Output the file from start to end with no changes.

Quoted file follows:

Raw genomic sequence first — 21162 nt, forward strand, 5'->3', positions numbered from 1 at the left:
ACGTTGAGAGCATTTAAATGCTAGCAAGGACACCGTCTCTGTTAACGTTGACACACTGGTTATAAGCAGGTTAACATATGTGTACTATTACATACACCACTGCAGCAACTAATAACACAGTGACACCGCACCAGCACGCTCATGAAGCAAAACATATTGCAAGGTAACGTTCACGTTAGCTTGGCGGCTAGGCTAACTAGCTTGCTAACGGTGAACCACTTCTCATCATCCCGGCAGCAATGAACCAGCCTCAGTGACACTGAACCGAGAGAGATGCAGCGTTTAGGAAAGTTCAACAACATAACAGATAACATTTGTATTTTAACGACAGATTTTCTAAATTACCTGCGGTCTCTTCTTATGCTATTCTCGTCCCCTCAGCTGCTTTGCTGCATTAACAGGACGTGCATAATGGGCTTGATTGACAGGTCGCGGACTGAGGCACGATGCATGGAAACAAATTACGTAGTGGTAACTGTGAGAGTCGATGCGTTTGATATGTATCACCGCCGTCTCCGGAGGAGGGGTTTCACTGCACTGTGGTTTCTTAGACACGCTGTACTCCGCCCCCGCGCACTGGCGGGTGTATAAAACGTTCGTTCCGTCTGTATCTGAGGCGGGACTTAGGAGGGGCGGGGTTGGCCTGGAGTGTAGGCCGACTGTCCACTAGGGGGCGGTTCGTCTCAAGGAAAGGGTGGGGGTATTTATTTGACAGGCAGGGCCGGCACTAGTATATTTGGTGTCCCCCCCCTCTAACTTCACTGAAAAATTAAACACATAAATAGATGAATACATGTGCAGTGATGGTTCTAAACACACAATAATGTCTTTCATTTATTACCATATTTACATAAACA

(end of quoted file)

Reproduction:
Raw genomic sequence first — 21162 nt, forward strand, 5'->3', positions numbered from 1 at the left:
ACGTTGAGAGCATTTAAATGCTAGCAAGGACACCGTCTCTGTTAACGTTGACACACTGGTTATAAGCAGGTTAACATATGTGTACTATTACATACACCACTGCAGCAACTAATAACACAGTGACACCGCACCAGCACGCTCATGAAGCAAAACATATTGCAAGGTAACGTTCACGTTAGCTTGGCGGCTAGGCTAACTAGCTTGCTAACGGTGAACCACTTCTCATCATCCCGGCAGCAATGAACCAGCCTCAGTGACACTGAACCGAGAGAGATGCAGCGTTTAGGAAAGTTCAACAACATAACAGATAACATTTGTATTTTAACGACAGATTTTCTAAATTACCTGCGGTCTCTTCTTATGCTATTCTCGTCCCCTCAGCTGCTTTGCTGCATTAACAGGACGTGCATAATGGGCTTGATTGACAGGTCGCGGACTGAGGCACGATGCATGGAAACAAATTACGTAGTGGTAACTGTGAGAGTCGATGCGTTTGATATGTATCACCGCCGTCTCCGGAGGAGGGGTTTCACTGCACTGTGGTTTCTTAGACACGCTGTACTCCGCCCCCGCGCACTGGCGGGTGTATAAAACGTTCGTTCCGTCTGTATCTGAGGCGGGACTTAGGAGGGGCGGGGTTGGCCTGGAGTGTAGGCCGACTGTCCACTAGGGGGCGGTTCGTCTCAAGGAAAGGGTGGGGGTATTTATTTGACAGGCAGGGCCGGCACTAGTATATTTGGTGTCCCCCCCCTCTAACTTCACTGAAAAATTAAACACATAAATAGATGAATACATGTGCAGTGATGGTTCTAAACACACAATAATGTCTTTCATTTATTACCATATTTACATAAACA